Millions of people in the US who haven’t received the COVID-19 vaccine may soon have a new reason to roll up their sleeves: money in their pockets.

President Joe Biden urges states and local governments to join those who are already spending dollars on shots. New York, the largest city in the country, began giving away $ 100 prizes on Friday.

The president, health officials, and heads of state bet the financial incentive will encourage reluctant people to get the injection, as does the contagious and potentially more potent Delta variant sweeping parts of the country – especially those with low vaccination rates – and how the number of daily vaccinations drops sharply from its April high.

Jay Vojno, who received his vaccination in New York on Friday, said he thought some kind of incentive was coming so he was willing to wait until it did to vaccinate.

“I knew they would, so I just waited,” he said.

Bradley Sharp was among those given an injection in Times Square on Friday. The prospective college student had put it off but knew he needed to be vaccinated because the school he will attend requires it.

“I thought I’d come here and get it today and get my hundred dollars because I’m going to get it anyway,” Sharp said.

Other states are also starting programs to distribute money. New Mexico helped introduce cash incentives in June and launches another $ 100 spending on vaccinations on Monday. Ohio is offering $ 100 to government employees who get vaccinated.

Minnesota’s $ 100 incentive kicked off Friday, despite several people visiting Minneapolis-St. Paul International Airport, vaccinated with Johnson & Johnson’s single-dose vaccine, hadn’t heard of the money.

Vidiya Sami, an office worker from the Richfield suburb of Minneapolis, went to the airport because it was the only place that offered the “one-and-done” vaccine.

“That’s why I chose it,” said Sami.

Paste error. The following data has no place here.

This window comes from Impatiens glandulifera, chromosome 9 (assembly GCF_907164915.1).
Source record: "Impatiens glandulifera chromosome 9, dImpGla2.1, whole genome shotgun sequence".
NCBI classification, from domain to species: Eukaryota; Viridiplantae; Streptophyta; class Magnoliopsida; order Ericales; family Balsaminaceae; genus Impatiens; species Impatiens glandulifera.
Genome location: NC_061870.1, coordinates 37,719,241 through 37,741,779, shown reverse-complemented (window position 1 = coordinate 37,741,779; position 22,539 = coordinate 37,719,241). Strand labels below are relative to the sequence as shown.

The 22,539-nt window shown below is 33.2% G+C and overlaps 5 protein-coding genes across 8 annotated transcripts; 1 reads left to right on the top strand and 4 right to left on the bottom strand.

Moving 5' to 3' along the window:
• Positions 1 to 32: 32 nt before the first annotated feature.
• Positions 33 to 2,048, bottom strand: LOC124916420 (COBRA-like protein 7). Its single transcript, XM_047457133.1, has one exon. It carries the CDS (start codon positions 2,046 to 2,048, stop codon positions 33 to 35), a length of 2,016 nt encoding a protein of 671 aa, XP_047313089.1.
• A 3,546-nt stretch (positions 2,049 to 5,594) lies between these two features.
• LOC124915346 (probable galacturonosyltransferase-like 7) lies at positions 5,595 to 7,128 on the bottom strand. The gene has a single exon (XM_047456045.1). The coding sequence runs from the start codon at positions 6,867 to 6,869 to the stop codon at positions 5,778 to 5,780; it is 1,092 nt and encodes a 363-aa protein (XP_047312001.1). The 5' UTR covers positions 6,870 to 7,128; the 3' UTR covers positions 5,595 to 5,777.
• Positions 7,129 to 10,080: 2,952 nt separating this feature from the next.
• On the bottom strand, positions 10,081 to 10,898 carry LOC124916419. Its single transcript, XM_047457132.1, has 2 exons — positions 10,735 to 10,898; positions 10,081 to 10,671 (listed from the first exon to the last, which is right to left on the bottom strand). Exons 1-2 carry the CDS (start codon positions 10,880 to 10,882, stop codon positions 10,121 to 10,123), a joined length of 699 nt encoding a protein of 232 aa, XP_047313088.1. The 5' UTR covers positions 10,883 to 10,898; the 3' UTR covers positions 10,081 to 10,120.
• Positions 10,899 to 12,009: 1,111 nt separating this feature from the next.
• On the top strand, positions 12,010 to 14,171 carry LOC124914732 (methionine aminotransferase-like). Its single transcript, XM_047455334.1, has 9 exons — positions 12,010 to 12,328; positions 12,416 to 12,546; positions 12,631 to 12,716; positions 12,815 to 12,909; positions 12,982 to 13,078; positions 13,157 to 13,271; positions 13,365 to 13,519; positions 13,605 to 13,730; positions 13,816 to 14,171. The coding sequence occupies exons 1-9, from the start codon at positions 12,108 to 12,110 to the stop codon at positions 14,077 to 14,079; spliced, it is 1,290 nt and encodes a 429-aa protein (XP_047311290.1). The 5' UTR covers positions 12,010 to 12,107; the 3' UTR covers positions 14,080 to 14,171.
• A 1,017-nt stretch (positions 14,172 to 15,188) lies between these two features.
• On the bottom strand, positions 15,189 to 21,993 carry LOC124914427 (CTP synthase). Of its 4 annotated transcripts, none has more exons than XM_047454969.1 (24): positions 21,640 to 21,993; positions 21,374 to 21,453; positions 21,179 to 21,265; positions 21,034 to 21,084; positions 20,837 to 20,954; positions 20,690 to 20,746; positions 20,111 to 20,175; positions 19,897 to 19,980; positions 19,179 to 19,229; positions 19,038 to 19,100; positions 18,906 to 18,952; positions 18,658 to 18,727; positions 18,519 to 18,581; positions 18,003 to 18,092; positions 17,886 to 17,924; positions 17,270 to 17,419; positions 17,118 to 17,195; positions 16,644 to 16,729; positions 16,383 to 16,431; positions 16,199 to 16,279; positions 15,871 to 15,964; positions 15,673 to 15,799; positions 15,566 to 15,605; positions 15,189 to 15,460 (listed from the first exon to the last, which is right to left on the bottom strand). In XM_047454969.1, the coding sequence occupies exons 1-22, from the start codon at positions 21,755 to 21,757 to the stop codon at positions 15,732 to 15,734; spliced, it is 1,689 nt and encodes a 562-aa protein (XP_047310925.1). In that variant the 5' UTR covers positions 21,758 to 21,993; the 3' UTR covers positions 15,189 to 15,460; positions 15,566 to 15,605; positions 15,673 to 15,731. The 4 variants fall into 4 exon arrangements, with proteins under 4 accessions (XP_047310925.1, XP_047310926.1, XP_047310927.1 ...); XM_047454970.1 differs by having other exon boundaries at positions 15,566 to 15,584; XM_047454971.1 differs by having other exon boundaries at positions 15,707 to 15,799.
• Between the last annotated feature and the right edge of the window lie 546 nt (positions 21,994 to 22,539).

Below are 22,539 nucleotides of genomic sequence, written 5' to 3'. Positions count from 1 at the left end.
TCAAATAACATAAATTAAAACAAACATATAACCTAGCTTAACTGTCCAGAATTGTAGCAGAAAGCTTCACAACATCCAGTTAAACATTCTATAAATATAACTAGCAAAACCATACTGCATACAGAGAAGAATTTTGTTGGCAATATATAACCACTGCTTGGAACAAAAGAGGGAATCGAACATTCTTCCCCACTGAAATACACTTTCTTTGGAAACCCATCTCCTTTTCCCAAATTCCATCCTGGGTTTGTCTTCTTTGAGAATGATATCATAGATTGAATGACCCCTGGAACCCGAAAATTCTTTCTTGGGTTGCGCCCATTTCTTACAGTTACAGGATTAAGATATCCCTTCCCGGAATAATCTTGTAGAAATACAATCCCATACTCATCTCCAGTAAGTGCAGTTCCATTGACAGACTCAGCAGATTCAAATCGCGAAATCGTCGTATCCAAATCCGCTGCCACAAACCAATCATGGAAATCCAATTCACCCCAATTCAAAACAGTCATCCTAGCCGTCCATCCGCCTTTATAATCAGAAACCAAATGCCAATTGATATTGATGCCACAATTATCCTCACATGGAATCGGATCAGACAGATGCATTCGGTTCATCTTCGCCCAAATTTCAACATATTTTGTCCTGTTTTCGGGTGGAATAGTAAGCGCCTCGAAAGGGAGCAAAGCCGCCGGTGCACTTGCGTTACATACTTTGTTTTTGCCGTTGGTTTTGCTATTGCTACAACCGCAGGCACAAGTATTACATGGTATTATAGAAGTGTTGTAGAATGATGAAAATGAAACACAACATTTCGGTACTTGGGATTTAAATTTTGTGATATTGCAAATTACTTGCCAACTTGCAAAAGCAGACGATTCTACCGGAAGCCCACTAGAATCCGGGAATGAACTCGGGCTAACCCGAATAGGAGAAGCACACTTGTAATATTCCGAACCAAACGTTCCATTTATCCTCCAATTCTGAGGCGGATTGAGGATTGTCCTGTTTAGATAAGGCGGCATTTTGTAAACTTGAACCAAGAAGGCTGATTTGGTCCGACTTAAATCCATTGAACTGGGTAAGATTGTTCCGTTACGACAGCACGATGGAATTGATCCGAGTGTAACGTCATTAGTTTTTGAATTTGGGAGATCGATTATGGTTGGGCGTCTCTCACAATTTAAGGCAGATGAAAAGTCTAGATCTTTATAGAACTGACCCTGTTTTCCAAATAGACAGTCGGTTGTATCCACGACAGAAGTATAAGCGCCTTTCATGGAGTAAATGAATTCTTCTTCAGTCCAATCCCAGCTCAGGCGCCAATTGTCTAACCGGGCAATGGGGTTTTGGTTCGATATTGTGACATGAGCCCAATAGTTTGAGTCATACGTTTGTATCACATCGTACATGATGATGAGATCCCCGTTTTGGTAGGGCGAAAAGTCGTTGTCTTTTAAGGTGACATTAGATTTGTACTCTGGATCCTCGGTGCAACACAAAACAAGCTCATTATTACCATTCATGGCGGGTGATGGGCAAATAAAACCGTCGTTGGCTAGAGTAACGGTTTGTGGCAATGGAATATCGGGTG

She said she delayed the injection because at first she was afraid to “read especially about … other people’s side effects”.

“And then I kind of made myself more paranoid by joining Facebook groups and reading everyone else’s symptoms after they got the injections,” she said. “Basically, I was just scared, but the more I researched you know the benefits outweighed the disadvantages.”

Incentives aren’t new: States have tried lottery-style giveaways, free beer, gift cards, and more. Whether they result in more people being vaccinated is not clear, said Harald Schmidt, assistant professor at the University of Pennsylvania and a research fellow at the school’s Center for Health Incentives and Behavioral Economics.

Turning to such measures suggests that governments face some degree of desperation in trying to get shots in the gun, he said.

“It is right to be alarmed,” said Schmidt. “It is right to think about how we can fix this ship.” He added that he understood the motivations behind cash incentives, but asked why they were needed in the first place.

“If we just stick needles in our arms, we haven’t made any real progress in the bigger picture, namely that entire communities lack trust in health systems or government,” he said.

The Biden government is counting on the incentives to work. In a statement this week, the White House cited a grocery chain offering its workers $ 100 to get the COVID-19 vaccination and then vaccination rates rose.

State and local governments can use the federal bailout funds to provide the $ 100, according to the statement.

___

Associated Press Writer Steve Karnowski in Minneapolis; David Martin in New York; Morgan Lee in Santa Fe, New Mexico; and Andrew Welsh-Huggins of Columbus, Ohio contributed to this report.